Bunches of leathery, green-stemmed Water Crowfoot plants rooted in the shallow, gravel riffles, floating their gorgeous, white-as-snow flowers on the water’s surface, decorated our idyllic riverine route. Straining ahead to distinguish river from sky, we suddenly spotted a tiny bow wave reflecting the evening sun, a bow wave followed by V-shaped ripples heading across the river. The canoe yawing wildly as we grabbed our binoculars and dropped the paddles (thankfully, inside the boat), a full-grown beaver came into focus.
It eyed us cautiously, circled in the water, its metre-long, chestnut-brown body hardly breaking the surface. It swam off downstream and we paddled hard to try and keep up.
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Then, as if aware that we were in hot pursuit, it circled once more in the river, its marbles of dark eyes fixed on us. Suddenly, it arched its back, dived headfirst underwater and slapped its large flat tail on the water’s surface with a loud whack, a beaver alarm signal to warn others of hostility afoot. It didn’t work. As we drifted further on our four-mile downriver trip, we spotted another three beavers, all of them keeping their distance, swimming and diving in the clear, cool water, their little, sun-reflecting bow waves a giveaway. Thankfully, the curse of Stein Erik hadn’t followed us into the river.
It wasn’t until a few years later that we were driving along a track in the Baxter State Park in Maine in the northeast USA, just south of the Canada border, that I saw my first Elk, or Moose as it is known in North America. In true Stein Erik tradition, I lurched to a sudden halt, spraying gravel this way and that. Just to our left in a small lake, a pair of huge, tell-tale antlers were rising out of the water, parts of them draped in green weed. It was something of a John the Baptist moment. And here was one, then another, emerging from feeding on the lake bed greenery, coming up for air now and again, their huge spreading antlers followed by their overly long, barrel-shaped head and snout. If the water gets too deep for them, Moose are surprisingly good swimmers.
They are not the best looking of the deer family. In fact they look as if they have had a nose job which has gone very badly wrong. Their affinity with water is threefold: because they graze the floating and bottom-growing vegetation; because it cools them in summer; and because it gets them away from the blackflies that pester them. Most of the vegetation they eat on land tends to be short of sodium so Moose make up for that by consuming water plants, apparently a richer source of the mineral they need.
Unlike almost all deer, Moose are solitary animals, never living in groups. Maybe they don’t like the look of each other. And they always seem rather ponderous and slow moving. But don’t be fooled. Angered, they can put on an impressive show of speed. What they do have in common with other deer, males only, are their antlers. And it would be difficult to beat the sheer size of a full grown bull Moose’s huge pair. They can be up to 200 cm wide (that’s nearly seven feet); they are dropped prior to each winter to conserve energy, then re-grown each spring when a bull feeds voraciously to nurture their growth. Moose antlers are sexy appendages, to cow Moose anyway; the cows actually select male partners based on their antler size.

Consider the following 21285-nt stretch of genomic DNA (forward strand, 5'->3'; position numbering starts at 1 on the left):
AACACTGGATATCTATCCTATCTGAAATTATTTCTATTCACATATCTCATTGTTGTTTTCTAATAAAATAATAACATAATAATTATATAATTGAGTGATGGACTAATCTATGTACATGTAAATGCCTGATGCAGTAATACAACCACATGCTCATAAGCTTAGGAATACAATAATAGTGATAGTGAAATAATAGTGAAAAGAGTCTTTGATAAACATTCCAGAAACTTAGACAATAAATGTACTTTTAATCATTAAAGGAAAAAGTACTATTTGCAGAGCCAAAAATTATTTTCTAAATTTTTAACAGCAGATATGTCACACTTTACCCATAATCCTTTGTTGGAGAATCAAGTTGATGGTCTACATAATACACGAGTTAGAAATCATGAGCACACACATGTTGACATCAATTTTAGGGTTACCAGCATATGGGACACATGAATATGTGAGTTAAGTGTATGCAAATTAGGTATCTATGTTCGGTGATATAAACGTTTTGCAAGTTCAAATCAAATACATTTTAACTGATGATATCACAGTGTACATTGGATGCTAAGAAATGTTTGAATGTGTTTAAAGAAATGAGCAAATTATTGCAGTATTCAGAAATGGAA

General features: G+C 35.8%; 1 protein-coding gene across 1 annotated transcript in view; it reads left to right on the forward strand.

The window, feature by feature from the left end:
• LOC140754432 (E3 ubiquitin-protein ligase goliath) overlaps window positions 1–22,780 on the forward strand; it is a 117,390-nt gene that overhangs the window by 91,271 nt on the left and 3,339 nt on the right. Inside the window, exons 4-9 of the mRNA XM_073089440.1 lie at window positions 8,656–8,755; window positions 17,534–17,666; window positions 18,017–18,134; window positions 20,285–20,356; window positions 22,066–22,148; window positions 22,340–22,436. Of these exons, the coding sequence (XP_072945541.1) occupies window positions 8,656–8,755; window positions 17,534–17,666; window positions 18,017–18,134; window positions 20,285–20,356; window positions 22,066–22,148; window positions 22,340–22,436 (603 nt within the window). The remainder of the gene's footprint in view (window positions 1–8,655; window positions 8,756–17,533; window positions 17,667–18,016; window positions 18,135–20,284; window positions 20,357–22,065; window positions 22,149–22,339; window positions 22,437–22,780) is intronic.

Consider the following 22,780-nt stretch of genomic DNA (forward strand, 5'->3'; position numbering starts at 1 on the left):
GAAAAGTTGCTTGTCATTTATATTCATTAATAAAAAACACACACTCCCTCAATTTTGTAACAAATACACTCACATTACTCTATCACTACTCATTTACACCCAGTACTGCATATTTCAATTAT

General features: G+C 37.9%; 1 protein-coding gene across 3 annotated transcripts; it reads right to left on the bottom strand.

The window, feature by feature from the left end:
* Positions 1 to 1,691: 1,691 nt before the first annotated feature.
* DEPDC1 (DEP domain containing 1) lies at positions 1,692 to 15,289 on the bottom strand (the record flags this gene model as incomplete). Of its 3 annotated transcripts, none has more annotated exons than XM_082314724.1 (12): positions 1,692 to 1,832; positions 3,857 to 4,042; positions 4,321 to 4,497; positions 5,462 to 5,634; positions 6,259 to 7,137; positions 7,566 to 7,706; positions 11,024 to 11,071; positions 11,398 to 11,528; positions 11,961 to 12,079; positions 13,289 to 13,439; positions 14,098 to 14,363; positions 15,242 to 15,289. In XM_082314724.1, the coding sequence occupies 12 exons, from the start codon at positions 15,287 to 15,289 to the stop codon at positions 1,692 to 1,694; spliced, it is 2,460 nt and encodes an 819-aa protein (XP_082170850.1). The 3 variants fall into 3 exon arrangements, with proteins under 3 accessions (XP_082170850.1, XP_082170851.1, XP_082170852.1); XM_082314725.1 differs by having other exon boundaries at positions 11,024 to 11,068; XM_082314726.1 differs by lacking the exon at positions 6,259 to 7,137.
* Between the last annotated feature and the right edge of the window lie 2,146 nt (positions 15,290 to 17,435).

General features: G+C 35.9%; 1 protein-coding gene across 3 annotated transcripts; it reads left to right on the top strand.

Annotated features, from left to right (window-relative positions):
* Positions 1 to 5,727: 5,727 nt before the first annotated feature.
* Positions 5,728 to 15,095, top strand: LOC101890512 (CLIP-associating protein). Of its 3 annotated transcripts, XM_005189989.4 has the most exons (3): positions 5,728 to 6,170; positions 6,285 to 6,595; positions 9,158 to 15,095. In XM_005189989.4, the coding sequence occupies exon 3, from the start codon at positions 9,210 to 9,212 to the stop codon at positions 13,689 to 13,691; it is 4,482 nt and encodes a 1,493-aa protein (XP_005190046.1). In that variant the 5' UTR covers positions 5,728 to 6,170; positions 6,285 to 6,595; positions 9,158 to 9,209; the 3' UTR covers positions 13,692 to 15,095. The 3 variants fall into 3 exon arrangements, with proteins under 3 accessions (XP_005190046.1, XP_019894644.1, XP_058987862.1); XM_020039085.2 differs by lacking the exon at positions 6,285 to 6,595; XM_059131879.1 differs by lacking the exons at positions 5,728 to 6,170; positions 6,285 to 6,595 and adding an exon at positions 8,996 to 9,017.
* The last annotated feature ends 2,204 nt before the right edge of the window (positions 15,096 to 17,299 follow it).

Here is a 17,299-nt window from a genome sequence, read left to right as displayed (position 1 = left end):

Since the 1990s, Moose populations have declined dramatically in virtually every part of North America. No one is sure why. It appears to be a combination of factors, from changes in habitat and heat stress caused by global warming, liver flukes, brain worms, unregulated hunting to the reintroduction of wolves and winter tick infestations. In Europe, though, especially in Scandinavia and Russia, they are abundant and doing well in spite of my difficulty seeing them with Stein Erik.
Moose can be a lethal hazard when they cross roads, especially at night when they are often hard to spot. It can be a deadly experience both for the animal and for the vehicle’s occupants. That’s because of the Moose’s shape: rather thin spindly legs and a very heavy body. Generally, when colliding with it at speed, a saloon car’s front bumper and grille will break the Moose’s legs, causing its body to crash through the windscreen and crush the front seat passengers. A full-grown bull Moose can weigh up to 700 kg, the weight of a small car. Seatbelts or airbags will give you no protection. Which is why most forest roads in Scandinavia have frequent Elk warning signs and most main roads are fenced to prevent them crossing.
Baxter State Park made up for Stein Erik’s safari. But it had its own frustrations all the same. One of the common mammals of this mainly forested, nearly 900 km2 area, is the Black Bear. They are not large bears; adults can weigh as little as 50 kg, much less than Brown Bears, though some are larger. But could we spot one? Each time we arrived at the State Park visitor centre, the staff had recently spotted one nearby. They soon got to know us – the visitor centre staff, most certainly not the bears – and seemed genuinely sorry every time we turned up and had just missed yet another impressive viewing. I should have explained that it was the curse of Stein Erik all over again. But I didn’t. And I have still never seen a Black Bear.